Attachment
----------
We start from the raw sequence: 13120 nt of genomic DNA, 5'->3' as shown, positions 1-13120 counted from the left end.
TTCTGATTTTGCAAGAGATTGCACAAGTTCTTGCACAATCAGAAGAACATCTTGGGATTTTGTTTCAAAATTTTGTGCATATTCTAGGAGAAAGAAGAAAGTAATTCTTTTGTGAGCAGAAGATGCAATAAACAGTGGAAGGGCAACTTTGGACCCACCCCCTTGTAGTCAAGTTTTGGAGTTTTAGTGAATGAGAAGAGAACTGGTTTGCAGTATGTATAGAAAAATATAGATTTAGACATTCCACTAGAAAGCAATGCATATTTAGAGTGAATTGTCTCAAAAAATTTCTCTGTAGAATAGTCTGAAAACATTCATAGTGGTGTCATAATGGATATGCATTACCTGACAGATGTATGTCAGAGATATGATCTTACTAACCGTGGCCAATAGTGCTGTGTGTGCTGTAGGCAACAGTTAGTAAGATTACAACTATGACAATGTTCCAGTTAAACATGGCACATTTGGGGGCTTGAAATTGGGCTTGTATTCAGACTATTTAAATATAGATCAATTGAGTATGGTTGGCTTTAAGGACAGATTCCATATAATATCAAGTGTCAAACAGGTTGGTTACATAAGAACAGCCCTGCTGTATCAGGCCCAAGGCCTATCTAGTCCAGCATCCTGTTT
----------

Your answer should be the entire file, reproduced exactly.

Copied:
We start from the raw sequence: 13120 nt of genomic DNA, 5'->3' as shown, positions 1-13120 counted from the left end.
TTCTGATTTTGCAAGAGATTGCACAAGTTCTTGCACAATCAGAAGAACATCTTGGGATTTTGTTTCAAAATTTTGTGCATATTCTAGGAGAAAGAAGAAAGTAATTCTTTTGTGAGCAGAAGATGCAATAAACAGTGGAAGGGCAACTTTGGACCCACCCCCTTGTAGTCAAGTTTTGGAGTTTTAGTGAATGAGAAGAGAACTGGTTTGCAGTATGTATAGAAAAATATAGATTTAGACATTCCACTAGAAAGCAATGCATATTTAGAGTGAATTGTCTCAAAAAATTTCTCTGTAGAATAGTCTGAAAACATTCATAGTGGTGTCATAATGGATATGCATTACCTGACAGATGTATGTCAGAGATATGATCTTACTAACCGTGGCCAATAGTGCTGTGTGTGCTGTAGGCAACAGTTAGTAAGATTACAACTATGACAATGTTCCAGTTAAACATGGCACATTTGGGGGCTTGAAATTGGGCTTGTATTCAGACTATTTAAATATAGATCAATTGAGTATGGTTGGCTTTAAGGACAGATTCCATATAATATCAAGTGTCAAACAGGTTGGTTACATAAGAACAGCCCTGCTGTATCAGGCCCAAGGCCTATCTAGTCCAGCATCCTGTTT